Previous studies have attempted to identify CP-like structures in humans, but no clusters of c-kit positive cells could be identified. Initial trials by Moghaddami et al. found lymphoid structures with an epithelium resembling follicle-associated epithelium termed ‘lymphocyte-filled villi’[20]. These structures contain different leucocyte subsets such as major histocompatibility complex class II-positive dendritic cells, memory T cells and a variable amount of B cells. The authors concluded that the human gut does not contain CP. In contrast, ILF were appreciated in humans decades ago [21]. However, if CP constitute a precursor structure of ILF, the presence of CP in the human gut has to be postulated in theory. The data presented here show a significant difference of c-kit expression within the murine and human gut. While c-kit specifically stains positive for CP in mice and is rarely found on cells outside CP (e.g. interstitial cells of Cajal) the human gut shows abundant cells distributed diffusely in the lamina propria, which are likely to represent intestinal mast cells which were found to express high levels of c-kit only in humans but not in mice. However, we were also able to find c-kit+ cells negative for B, T and DC markers that express the orphan receptor RORγ homogeneously and which are partially positive for CCR6 in humans. Even though the specific isoform RORγt cannot be differentiated currently from RORγ, as specific antibodies are not available, these data suggest that cryptopatch cells are present in humans and that similar mechanisms of tertiary lymphoid organogenesis are present in the murine and human gut. It is likely that CP and ILF are parts of aggregated lymphoid structures within the small intestine that vary in size and cellular composition. As even in defined mouse models a significant number of these structures do not match with classical definitions of CP and ILF [22], it is likely that the adult human (antigen-exposed) gut rather contains modified variants of CP and ILF.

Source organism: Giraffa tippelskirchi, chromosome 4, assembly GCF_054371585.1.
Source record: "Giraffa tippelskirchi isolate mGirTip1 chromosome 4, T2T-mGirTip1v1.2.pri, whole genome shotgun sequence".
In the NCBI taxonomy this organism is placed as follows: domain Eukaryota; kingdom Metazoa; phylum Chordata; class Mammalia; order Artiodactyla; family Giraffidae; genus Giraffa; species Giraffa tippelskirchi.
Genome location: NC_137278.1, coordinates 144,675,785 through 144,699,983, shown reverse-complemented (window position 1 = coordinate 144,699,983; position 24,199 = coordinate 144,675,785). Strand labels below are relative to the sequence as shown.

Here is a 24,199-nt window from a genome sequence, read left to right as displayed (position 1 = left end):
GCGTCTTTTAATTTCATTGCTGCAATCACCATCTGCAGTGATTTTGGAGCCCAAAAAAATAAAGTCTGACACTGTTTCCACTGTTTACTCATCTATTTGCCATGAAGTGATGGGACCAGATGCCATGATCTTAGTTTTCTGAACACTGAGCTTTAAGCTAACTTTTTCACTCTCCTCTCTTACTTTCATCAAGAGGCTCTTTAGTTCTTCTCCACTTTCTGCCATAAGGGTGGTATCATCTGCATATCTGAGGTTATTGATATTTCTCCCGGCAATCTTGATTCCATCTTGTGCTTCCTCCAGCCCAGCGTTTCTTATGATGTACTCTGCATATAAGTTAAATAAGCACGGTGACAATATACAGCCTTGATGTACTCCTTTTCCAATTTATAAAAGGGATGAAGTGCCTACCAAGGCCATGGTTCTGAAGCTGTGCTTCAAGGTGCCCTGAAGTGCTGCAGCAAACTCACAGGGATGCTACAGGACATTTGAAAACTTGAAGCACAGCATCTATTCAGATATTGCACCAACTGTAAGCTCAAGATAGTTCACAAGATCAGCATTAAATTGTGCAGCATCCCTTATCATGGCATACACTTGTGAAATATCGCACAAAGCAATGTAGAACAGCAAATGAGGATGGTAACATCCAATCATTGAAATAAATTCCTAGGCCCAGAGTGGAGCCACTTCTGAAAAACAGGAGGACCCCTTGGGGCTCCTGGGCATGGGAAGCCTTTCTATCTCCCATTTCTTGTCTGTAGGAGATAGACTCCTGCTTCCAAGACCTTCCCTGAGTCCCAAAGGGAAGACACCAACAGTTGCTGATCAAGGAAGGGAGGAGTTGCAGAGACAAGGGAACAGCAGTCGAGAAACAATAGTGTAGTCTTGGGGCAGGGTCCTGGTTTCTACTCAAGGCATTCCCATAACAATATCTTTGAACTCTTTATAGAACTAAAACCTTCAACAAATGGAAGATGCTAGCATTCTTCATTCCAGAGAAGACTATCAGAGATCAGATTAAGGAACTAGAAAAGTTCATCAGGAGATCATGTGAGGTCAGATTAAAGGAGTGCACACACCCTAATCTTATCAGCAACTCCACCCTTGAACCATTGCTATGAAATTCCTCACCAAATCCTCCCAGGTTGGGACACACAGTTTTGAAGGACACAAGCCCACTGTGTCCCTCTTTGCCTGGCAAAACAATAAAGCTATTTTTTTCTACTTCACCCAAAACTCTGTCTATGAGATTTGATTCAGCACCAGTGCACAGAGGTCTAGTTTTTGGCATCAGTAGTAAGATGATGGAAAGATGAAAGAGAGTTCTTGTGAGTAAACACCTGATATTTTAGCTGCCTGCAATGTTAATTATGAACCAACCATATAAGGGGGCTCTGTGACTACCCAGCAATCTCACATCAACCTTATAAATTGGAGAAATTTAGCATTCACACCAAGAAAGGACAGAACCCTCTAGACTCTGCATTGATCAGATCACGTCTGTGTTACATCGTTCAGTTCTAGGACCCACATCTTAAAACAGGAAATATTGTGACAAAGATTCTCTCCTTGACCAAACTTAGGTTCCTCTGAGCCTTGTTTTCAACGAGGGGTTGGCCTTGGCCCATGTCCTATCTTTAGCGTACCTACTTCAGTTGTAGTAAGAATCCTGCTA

Recent work in human IBD suggests that colonic ILF hyperplasia is observed in Crohn's disease and ulcerative colitis [23,24]. In fact, it has been reported that the size of ILF may correlate with disease activity of the disease, suggesting that induction of ILF from CP occurs under inflammatory conditions in humans. The induction of tertiary lymphoid structures in the colon has also been appreciated after DSS as well as trinitrobenzesulphonic acid (TNBS) administration [25]. Therefore, the expression of CCR6 in tertiary lymphoid structures in the inflamed human gut suggests that this receptor might represent a valuable target for the treatment of IBD.

Acknowledgements

This study was supported by grants from the Interdisciplinary Center for Clinical Research (grant numbers: IZKF; Kuc2/018/06), Deutsche Forschungsgemeinschaft (DFG LU 816/2-1) and the NIH (DK064730).

Disclosure

None of the authors have conflicts of interest, or any relevant financial interest, in any company or institution that might benefit from this publication.